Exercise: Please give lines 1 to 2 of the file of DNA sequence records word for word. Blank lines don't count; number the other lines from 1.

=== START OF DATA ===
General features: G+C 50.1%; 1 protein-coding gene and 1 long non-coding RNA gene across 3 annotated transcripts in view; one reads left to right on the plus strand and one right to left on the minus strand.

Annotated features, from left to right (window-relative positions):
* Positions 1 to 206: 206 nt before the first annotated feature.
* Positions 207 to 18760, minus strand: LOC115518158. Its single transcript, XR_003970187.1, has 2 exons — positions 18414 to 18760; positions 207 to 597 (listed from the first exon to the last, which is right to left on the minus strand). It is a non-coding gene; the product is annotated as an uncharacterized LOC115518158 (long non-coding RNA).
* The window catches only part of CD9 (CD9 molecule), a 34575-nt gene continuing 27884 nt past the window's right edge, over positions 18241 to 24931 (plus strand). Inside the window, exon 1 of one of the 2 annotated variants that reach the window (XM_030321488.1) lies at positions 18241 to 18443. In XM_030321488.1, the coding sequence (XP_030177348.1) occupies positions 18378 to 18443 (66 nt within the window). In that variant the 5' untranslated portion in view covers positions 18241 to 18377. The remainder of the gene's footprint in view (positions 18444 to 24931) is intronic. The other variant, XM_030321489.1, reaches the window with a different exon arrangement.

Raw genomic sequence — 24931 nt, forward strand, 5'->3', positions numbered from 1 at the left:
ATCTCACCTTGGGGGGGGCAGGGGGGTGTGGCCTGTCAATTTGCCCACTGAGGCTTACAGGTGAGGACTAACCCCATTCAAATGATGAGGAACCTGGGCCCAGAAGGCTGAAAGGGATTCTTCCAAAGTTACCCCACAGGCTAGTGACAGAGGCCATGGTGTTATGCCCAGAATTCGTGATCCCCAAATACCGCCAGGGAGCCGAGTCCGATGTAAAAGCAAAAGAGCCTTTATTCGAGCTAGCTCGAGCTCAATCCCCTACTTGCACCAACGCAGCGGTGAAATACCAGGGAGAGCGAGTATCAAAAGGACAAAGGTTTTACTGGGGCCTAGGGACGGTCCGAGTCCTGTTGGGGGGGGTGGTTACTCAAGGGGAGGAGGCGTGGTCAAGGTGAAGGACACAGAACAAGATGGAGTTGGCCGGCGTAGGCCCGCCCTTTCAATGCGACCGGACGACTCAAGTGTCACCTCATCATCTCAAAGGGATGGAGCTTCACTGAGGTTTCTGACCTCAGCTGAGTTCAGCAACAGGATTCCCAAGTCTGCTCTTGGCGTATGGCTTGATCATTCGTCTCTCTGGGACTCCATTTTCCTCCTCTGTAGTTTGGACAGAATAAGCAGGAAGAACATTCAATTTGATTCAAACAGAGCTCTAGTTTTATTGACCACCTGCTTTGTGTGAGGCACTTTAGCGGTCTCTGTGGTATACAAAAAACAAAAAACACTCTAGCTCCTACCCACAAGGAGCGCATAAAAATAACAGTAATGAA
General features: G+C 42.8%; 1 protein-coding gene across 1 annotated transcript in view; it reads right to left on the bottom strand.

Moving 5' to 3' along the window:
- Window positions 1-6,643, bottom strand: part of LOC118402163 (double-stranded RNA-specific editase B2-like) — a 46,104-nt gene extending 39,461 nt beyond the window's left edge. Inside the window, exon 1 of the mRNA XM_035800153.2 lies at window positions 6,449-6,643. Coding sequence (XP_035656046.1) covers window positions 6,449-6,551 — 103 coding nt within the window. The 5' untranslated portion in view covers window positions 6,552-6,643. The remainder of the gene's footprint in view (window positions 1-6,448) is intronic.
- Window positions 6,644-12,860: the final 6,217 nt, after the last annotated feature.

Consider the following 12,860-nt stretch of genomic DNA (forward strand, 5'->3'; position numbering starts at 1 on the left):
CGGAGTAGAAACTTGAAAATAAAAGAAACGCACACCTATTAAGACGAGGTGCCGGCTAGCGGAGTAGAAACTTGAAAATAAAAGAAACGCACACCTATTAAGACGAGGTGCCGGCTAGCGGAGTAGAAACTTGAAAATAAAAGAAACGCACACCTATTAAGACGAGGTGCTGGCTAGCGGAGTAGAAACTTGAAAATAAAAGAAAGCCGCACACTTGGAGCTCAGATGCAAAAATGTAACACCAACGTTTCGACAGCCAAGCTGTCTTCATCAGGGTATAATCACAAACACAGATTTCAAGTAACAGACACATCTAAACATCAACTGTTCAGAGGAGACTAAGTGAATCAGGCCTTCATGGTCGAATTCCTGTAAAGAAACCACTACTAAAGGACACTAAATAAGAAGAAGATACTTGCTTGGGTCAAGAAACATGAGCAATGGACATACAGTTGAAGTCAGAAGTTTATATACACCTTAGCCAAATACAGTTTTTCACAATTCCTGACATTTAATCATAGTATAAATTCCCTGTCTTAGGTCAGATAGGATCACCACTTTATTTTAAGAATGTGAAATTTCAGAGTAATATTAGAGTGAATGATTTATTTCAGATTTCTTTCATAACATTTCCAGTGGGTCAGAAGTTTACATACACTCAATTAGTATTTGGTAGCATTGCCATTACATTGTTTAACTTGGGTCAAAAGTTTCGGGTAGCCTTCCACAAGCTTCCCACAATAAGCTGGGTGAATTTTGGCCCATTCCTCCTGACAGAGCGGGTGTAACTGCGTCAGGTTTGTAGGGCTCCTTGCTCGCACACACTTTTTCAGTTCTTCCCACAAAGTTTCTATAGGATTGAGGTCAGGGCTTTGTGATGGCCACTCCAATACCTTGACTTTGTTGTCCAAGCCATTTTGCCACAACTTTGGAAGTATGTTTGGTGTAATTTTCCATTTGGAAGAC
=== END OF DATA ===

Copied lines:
General features: G+C 50.1%; 1 protein-coding gene and 1 long non-coding RNA gene across 3 annotated transcripts in view; one reads left to right on the plus strand and one right to left on the minus strand.

Annotated features, from left to right (window-relative positions):